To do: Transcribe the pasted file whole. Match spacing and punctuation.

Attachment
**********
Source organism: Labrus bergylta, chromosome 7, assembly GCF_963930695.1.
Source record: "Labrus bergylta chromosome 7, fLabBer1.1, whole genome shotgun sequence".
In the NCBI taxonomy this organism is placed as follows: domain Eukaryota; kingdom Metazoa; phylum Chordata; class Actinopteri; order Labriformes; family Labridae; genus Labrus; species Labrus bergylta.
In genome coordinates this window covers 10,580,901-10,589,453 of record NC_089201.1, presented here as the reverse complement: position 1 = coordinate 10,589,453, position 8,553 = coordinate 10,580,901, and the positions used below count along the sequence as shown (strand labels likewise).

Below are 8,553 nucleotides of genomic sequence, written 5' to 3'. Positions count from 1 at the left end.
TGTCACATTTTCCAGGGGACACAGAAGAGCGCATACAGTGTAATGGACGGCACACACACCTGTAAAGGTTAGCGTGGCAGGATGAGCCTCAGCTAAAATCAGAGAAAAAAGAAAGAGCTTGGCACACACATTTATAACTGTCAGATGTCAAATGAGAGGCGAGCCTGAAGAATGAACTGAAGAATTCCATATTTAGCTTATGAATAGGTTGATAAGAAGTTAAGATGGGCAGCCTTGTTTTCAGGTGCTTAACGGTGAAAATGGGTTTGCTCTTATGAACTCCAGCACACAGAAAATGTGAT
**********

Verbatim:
Source organism: Labrus bergylta, chromosome 7, assembly GCF_963930695.1.
Source record: "Labrus bergylta chromosome 7, fLabBer1.1, whole genome shotgun sequence".
In the NCBI taxonomy this organism is placed as follows: domain Eukaryota; kingdom Metazoa; phylum Chordata; class Actinopteri; order Labriformes; family Labridae; genus Labrus; species Labrus bergylta.
In genome coordinates this window covers 10,580,901-10,589,453 of record NC_089201.1, presented here as the reverse complement: position 1 = coordinate 10,589,453, position 8,553 = coordinate 10,580,901, and the positions used below count along the sequence as shown (strand labels likewise).

Below are 8,553 nucleotides of genomic sequence, written 5' to 3'. Positions count from 1 at the left end.
TGTCACATTTTCCAGGGGACACAGAAGAGCGCATACAGTGTAATGGACGGCACACACACCTGTAAAGGTTAGCGTGGCAGGATGAGCCTCAGCTAAAATCAGAGAAAAAAGAAAGAGCTTGGCACACACATTTATAACTGTCAGATGTCAAATGAGAGGCGAGCCTGAAGAATGAACTGAAGAATTCCATATTTAGCTTATGAATAGGTTGATAAGAAGTTAAGATGGGCAGCCTTGTTTTCAGGTGCTTAACGGTGAAAATGGGTTTGCTCTTATGAACTCCAGCACACAGAAAATGTGAT